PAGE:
This conceptual strength analysis is similar to the Board’s decision in HULA DELIGHTS, and is even more difficult to square with its decision in the LUNA CYCLE case. In the LUNA CYCLE case, 100 third-party registrations for marks displaying LUNA (like those displaying HYDRO in this case) were offered for some form of apparel (like the various clothing items and fabric in this case). The difference though is that the Board discounted all 100 third-party registrations because they were not for women’s bicycle apparel.

I Pitty the Fool Who Infringes My Trademark

One person we would never mess with is Mr. T who was the muscle for the A-Team. Leafly – a website that is an online marketplace and information source for cannabis companies – didn’t flinch when it received a demand letter from Mr. T saying its MRT listing infringes his trademark rights. In this case, Leafly may have a basis for not flinching.

Mr. T ultimately sued Leafly for trademark infringement because it lists a cannabis strain called MRT which is the acronym for Mr. Tusk on its website. The MRT flower is sold by third parties, not Leafly. Mr. T is seeking injunctive relief only because he claims any misassociation of his Mr. T mark with a cannabis company will damage his ability to license his mark to other companies.

Online retailers have consistently avoided liability for trademark infringement over the years. This trend started in 2007 when the Second Circuit Court of Appeals ruled in favor of eBay that it did not directly infringe Tiffany’s trademark rights by including listings for Tiffany products (some genuine and some counterfeit) on its website. It continued in 2010 when the Second Circuit Court of Appeals again ruled in favor of eBay that it did not contribute to the direct infringement of Tiffany branded goods. In 2014, Amazon avoided a trademark infringement lawsuit because the Court found that the third-party sellers retain full title to and ownership of the inventory sold by the third party. Based solely on the fact that Leafly is an online marketplace appears to strongly cut against Mr. T’s likelihood of success in this case.

But Mr. T faces another uphill battle when it comes to his lack of enforcement. There are several MR. T marks registered on the USPTO’s Principal Register for a variety of goods including automobile parts, restaurant services, rifle scopes, scrubber device, and handyman services. Notably absent from the list of registered MR. T marks is a registration owned by the man himself, Mr. T.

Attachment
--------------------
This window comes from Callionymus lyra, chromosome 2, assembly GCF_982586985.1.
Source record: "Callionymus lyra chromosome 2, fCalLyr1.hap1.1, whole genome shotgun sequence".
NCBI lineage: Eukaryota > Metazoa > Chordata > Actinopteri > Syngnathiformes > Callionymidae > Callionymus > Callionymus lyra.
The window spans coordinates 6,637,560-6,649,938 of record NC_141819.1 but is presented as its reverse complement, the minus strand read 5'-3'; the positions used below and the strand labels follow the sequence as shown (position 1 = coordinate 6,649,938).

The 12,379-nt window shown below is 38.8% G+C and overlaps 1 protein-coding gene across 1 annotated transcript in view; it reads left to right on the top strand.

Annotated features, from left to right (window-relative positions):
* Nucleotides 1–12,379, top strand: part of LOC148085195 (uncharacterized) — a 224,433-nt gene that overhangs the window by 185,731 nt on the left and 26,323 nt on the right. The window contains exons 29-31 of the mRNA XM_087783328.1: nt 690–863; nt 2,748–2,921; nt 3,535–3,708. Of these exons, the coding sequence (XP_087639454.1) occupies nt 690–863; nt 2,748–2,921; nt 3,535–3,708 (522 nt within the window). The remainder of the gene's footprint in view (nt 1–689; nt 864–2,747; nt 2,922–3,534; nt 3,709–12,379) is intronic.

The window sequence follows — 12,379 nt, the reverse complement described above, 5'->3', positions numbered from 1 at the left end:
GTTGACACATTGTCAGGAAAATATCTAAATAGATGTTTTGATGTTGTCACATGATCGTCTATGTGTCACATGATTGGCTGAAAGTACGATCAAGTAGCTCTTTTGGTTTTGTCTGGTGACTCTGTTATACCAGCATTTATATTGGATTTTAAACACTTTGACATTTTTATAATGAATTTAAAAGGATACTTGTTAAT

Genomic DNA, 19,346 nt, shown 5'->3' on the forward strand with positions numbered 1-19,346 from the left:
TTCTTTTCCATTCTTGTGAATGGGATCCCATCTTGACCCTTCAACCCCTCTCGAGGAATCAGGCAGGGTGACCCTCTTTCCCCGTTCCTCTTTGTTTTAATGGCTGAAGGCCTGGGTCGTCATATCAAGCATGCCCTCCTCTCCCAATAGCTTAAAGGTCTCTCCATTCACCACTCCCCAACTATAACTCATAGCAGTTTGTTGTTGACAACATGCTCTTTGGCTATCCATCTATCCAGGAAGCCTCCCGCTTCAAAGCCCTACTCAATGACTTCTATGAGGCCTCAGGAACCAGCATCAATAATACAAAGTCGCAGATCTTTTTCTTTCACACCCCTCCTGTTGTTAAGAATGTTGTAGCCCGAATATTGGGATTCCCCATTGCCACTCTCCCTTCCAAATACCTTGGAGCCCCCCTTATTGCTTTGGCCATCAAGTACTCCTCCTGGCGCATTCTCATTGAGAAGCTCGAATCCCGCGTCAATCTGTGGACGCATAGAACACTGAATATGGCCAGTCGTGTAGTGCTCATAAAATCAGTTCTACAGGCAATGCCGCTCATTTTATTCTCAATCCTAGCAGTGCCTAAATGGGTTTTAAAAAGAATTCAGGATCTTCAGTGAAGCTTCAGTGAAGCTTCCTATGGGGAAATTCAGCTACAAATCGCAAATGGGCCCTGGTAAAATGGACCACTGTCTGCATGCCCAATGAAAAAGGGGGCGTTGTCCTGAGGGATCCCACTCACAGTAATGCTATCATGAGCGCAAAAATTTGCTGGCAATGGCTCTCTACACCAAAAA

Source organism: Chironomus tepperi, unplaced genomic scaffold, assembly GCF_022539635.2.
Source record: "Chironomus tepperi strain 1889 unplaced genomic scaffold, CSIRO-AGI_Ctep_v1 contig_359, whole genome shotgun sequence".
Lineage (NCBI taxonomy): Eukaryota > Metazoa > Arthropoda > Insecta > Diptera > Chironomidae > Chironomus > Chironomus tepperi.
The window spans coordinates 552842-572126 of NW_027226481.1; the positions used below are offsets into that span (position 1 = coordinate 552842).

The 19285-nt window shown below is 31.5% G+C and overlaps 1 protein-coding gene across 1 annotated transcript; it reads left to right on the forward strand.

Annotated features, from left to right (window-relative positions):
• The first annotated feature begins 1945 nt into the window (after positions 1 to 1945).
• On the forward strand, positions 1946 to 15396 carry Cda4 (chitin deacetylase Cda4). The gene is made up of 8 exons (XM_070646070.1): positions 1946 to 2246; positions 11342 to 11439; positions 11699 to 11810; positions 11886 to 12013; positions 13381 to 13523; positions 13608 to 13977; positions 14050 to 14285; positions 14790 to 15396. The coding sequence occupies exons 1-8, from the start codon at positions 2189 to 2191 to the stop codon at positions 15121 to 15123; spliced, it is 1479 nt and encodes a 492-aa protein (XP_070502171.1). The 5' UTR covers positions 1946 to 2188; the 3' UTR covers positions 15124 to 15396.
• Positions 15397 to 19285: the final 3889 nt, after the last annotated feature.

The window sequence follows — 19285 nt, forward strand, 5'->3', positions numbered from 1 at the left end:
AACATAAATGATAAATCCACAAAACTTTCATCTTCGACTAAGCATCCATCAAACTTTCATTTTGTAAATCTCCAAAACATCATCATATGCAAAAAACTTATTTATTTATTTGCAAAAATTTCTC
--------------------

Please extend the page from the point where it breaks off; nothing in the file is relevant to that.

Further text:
Trademark owners are not required to take on all potentially infringing uses of a mark. In fact, trademark owners need to be thoughtful when constructing an enforcement strategy. But the more identical marks a trademark owner co-exists with, the more difficult enforcement actions can become. In the case of Mr. T, Leafly should be asking why Mr. T can co-exist with these other identifying marks but not the MRT mark on its website.

Mark Similarity Lesson from Recent TTAB Decision

Mark similarity is often found when a prior registered mark is incorporated in its entirety in a mark that is subject to a pending trademark application. This likelihood of confusion refusal is not always the case even when the goods at issue are identical, which is what we saw in a recent decision from the Trademark Trial and Appeal Board. This case highlights an important lesson for trademark searchers.

Hutchinson and Stengl applied to register the following mark with the USPTO for “beer”:

The wording BREWING COMPANY GOLDEN, COLORADO was disclaimed. This meant that Hutchinson and Stengl voluntarily acknowledged that the dominant literal portion of its mark was CANNONBALL CREEK.

The Trademark Office refused registration of this mark on the ground that it was likely to cause confusion with the prior registered mark CANNONBALL DOUBLE IPA (in standard characters with DOUBLE IPA disclaimed) also for, among other goods, “beer.” The goods were legally identical with no express limitations as to channels of trade or class of consumer. There was also no evidence of conceptual weakness for the CANNONBALL word when used with beer or related goods or services. Therefore, the only likelihood of confusion factor in dispute was the similarity of the marks.

The TTAB began its decision with the tried and true principles for assessing the similarity of the marks:

  1. The similarity or dissimilarity of the marks is assessed in their entities as to appearance, sound, connotation, and commercial impression.
  2. The similarity in any one of the elements in No. 1 may be sufficient to find the marks similar.
  3. When the goods at issue are identical, the degree of similarity between the marks to find a likelihood of confusion need not be as great as where the goods are unrelated.
  4. The proper test is not a side-by-side comparison of the marks, but whether they are similar enough that persons who encounter the marks would likely assume a connection between them.
  5. While the ultimate conclusion of mark similarity must be based on the marks in their entireties, more or less weight can be given to a particular feature of the mark.
  6. Greater weight is often given to the wording in a mark that contains a design element.
  7. Less weight is often given to wording that is descriptive or generic.